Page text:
It’s true-there hasn’t been a heavy hip-hop buzz coming from Uptown Manhattan in a long time. Remember that in the 1920’s Harlem was the Mecca of Black music. But its popularity slowly died down throughout the years as Harlem fell into the hands of the streets becoming one of the most well known ghettos in America. Now with the rebirth of a new Harlem Renaissance comes also the resurgence of rap in NYC’s honorary sixth borough. And who’s leading the way to bring Harlem world and hip-hop back to where it once was? Harlem’s own government officials The Diplomats: Cam’ron, Jimmy Jones,
Freaky Zeeky and Juelz Santana. Face it, 2002 has been Cameron “Cam’ron” Giles’ year. After aligning himself with old-friend/mentor Harlem native Dame Dash and signing a solo deal with the biggest label in rap, Roc-A-Fella Records, Cam and his Diplomat crew have spent ’02 running the radio airwaves and video shows.
It all first started when Cam dropped his third LP, a banger entitled Come Home With Me. The album spurred one of the smash hits of the summer, “Oh Boy,” infectious clever rhymes and hook over a sped up R&B sample produced by Just Blaze. It was on “Oh Boy” that the baby-faced LeRon James a.k.a. Juelz Santana made his biggest Diplomat guest appearance spitting playful lyrics on the song’s second verse. Since then the Diplomats have been on fire ruling the radio waves and mix tapes with their catalogue of unreleased music and freestyles, which only proves what workaholics the guys are. But that doesn’t mean that the Diplomats are a new crew coming into the rap game. “We’re like a movement,” Jim Jones insists. “We don’t like to say crew no more because a crew tends to break up all the time. And we’re not new either.” The Diplomat movement definitely isn’t a new thing. Cam, Jimmy and energetic hype man Ezekiel Jiles a.k.a. Freaky Zeeky all grew up together on the East Side of Harlem. Four years ago the guys picked up the youngest lyricist of the group, Juelz, to make their current roster. Not long after the explosion of “Oh Boy” Cam got his dream-a record deal of his own and on Roc-A-Fella Records. Now, only months later Diplomats Records has finally come to official fruition. With Cam’s second single, “Hey Ma” big on the charts the Diplomat Records movement is ready for war with Co-CEO’s Cam and Jimmy, President Zeek and Jules as the V.P.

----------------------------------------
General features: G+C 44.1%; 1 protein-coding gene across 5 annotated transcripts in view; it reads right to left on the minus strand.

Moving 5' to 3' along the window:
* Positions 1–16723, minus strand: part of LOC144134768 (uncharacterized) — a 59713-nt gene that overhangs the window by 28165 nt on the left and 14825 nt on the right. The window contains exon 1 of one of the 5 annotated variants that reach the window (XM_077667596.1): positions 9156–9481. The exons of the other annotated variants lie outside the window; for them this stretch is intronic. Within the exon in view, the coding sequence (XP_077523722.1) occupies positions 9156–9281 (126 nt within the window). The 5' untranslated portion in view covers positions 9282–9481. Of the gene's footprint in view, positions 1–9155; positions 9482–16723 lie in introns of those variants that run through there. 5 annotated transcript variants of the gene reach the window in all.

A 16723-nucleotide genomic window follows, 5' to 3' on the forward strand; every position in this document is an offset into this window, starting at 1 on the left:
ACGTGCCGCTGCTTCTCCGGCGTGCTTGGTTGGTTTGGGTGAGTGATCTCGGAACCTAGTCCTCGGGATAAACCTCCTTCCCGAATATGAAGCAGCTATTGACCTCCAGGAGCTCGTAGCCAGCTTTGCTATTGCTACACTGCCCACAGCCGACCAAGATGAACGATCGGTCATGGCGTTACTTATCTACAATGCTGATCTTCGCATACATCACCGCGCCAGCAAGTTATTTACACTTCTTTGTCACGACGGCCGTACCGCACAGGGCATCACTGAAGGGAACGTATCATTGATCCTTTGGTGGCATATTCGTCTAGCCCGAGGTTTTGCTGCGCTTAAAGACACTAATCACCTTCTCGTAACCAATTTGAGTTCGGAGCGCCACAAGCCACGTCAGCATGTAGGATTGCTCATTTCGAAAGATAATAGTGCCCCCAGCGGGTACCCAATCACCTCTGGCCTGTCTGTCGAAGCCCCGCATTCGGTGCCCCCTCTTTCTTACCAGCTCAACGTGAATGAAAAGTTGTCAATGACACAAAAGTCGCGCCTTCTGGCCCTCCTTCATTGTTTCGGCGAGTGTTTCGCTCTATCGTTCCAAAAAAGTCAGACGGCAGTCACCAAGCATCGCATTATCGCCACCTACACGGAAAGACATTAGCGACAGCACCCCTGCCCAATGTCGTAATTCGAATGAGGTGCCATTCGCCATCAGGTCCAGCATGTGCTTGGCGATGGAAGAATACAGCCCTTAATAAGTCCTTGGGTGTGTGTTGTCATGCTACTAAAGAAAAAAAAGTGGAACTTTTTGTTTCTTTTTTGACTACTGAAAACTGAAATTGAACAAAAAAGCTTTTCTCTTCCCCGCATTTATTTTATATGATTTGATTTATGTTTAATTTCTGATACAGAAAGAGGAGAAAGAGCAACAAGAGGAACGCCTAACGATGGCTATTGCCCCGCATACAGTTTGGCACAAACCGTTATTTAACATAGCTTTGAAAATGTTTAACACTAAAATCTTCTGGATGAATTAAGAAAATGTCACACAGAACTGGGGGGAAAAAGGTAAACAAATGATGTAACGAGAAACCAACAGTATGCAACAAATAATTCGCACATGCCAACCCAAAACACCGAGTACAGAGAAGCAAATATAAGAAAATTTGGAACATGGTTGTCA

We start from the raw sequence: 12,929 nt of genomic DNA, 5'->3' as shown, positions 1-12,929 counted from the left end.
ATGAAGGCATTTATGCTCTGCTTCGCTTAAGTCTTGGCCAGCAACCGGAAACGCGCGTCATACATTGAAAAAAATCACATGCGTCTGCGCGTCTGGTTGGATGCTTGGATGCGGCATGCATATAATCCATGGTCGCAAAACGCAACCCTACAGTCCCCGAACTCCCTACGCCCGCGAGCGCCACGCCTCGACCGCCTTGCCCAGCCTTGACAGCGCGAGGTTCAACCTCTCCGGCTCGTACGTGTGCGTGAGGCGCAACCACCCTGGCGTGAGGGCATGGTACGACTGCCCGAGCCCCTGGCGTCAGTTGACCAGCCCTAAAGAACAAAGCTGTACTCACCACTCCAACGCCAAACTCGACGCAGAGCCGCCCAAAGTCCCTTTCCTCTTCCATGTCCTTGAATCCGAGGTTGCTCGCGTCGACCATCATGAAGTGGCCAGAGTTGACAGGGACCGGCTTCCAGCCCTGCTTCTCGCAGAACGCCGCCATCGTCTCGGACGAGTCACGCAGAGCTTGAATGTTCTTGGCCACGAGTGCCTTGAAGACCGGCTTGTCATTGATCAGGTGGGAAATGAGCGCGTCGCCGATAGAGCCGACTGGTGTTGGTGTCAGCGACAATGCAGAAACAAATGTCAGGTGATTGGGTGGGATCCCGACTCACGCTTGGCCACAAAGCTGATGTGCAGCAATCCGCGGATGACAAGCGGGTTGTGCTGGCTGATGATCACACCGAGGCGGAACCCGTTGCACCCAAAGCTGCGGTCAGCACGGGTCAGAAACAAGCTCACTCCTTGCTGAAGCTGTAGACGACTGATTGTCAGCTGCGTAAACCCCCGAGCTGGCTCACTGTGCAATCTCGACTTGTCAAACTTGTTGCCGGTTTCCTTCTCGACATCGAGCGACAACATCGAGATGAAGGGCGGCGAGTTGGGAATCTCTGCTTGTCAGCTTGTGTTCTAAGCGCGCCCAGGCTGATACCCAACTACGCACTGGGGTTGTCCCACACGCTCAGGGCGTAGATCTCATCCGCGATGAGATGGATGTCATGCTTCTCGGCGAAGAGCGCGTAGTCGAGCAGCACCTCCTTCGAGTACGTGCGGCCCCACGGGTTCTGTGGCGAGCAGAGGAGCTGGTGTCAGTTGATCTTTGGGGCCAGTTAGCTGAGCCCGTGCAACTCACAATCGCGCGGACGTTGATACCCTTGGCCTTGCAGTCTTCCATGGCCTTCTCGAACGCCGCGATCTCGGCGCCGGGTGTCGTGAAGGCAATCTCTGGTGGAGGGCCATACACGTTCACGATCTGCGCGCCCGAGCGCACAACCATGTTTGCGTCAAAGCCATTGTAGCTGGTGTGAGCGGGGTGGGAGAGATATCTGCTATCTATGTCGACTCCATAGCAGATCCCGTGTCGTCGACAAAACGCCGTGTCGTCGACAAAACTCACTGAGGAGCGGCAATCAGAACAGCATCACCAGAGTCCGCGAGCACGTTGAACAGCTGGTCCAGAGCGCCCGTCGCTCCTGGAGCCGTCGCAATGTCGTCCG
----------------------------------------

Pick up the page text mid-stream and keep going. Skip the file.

Enter Diplomatic Immunity, the first album off of Diplomat Records. Diplomatic Immunity is a “combination of all our skills and has on it appearances from many of our Dip Set fam besides just the four of us like Hell Rell,” Cam’ron tells. “I think I have an ear for talent. I think I can tell who’s hot and who can spit. And we all can. You’ll see this for real on the new album.” And Diplomatic Immunity’s first single “Bout It Bout It” (remix) proves just that. “I bumped into Master P at the airport and since I always liked ‘Bout It Bout It’ I thought it would be cool to do again so me and Jim jumped on it and Master P joined us,” Cam explains of the long-awaited remix of the No Limit classic. The second single “I’m Ready” features the quick-witted lyrics of Cam, Jim and Juelz and prepares fans for the “powerful music” the Dip Set are bringing to the game. With Cam’s flip-flopping clever rhymes intermingled with his competitive nature and Jim’s charismatic style rap and aggressive leadership antics it’s crystal clear that the Diplomat leaders, along with their young gun Juelz and the always extreme Zeek, will be able to take their movement to the next level: international stardom. “I don’t know if the people are ready for us ’cause we taking over the world,” Jim laughs. Diplomatic Immunity intends to prove that the Diplomats have a rhyme arsenal more deadly than any crew repping NYC today. But also that it takes more then a few creative rappers and contagious beats to make a movement. It takes an army full of Harlem soldiers.
Diplomatic Immunity is the debut album by The Diplomats, released on March 25, 2003. After the release of group leader Cam’ron’s third album, Come Home With Me, the quartet teamed up to release their first collaborative effort. The album features the lead single “Dipset Anthem”, “I Really Mean It”, “Ground Zero”, and “Bout It Bout…
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